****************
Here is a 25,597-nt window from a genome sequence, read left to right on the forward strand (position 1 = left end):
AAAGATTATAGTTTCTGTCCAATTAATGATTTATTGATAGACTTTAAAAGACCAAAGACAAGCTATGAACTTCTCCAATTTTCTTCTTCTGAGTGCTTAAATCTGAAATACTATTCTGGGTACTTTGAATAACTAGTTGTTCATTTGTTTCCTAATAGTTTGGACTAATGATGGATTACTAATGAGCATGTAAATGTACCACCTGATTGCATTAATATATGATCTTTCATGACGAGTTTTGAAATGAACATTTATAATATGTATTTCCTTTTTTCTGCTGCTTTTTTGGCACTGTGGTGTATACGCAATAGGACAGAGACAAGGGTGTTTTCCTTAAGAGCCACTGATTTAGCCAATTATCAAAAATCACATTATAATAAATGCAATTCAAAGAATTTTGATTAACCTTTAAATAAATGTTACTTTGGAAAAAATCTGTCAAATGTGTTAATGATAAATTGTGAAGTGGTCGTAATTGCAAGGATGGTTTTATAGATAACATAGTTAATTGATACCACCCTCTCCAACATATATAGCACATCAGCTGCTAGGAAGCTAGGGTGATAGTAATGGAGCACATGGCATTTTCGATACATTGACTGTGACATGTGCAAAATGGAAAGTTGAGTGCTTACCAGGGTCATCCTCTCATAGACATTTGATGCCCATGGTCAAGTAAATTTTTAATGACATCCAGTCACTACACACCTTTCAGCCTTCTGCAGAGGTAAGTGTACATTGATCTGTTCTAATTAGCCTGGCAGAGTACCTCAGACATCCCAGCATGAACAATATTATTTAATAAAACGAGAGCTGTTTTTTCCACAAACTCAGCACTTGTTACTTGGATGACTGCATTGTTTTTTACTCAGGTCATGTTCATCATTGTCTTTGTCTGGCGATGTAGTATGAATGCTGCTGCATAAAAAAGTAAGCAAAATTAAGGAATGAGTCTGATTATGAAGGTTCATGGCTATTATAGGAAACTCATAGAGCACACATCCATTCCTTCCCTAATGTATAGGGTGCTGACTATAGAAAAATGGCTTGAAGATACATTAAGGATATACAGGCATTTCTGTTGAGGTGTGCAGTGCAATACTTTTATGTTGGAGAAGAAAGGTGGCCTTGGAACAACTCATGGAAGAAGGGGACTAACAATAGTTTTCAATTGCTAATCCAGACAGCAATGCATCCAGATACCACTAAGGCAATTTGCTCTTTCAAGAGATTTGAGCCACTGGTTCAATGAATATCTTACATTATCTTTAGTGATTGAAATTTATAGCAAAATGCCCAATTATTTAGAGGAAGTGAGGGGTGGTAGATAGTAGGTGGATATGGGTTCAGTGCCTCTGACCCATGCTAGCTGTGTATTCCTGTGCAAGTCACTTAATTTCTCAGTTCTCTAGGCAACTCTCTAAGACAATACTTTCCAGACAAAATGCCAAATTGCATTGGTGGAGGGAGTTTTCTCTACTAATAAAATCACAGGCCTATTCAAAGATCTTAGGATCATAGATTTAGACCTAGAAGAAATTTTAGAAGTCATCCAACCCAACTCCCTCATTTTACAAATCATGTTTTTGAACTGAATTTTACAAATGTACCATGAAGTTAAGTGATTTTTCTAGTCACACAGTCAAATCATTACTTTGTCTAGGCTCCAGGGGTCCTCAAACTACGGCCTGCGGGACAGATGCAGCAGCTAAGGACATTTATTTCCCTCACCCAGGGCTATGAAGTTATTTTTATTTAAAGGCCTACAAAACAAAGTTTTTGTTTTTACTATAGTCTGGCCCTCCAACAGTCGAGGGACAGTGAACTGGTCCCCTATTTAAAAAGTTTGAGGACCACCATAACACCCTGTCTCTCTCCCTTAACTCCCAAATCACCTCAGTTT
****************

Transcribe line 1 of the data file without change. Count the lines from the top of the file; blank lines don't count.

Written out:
Here is a 25,597-nt window from a genome sequence, read left to right on the forward strand (position 1 = left end):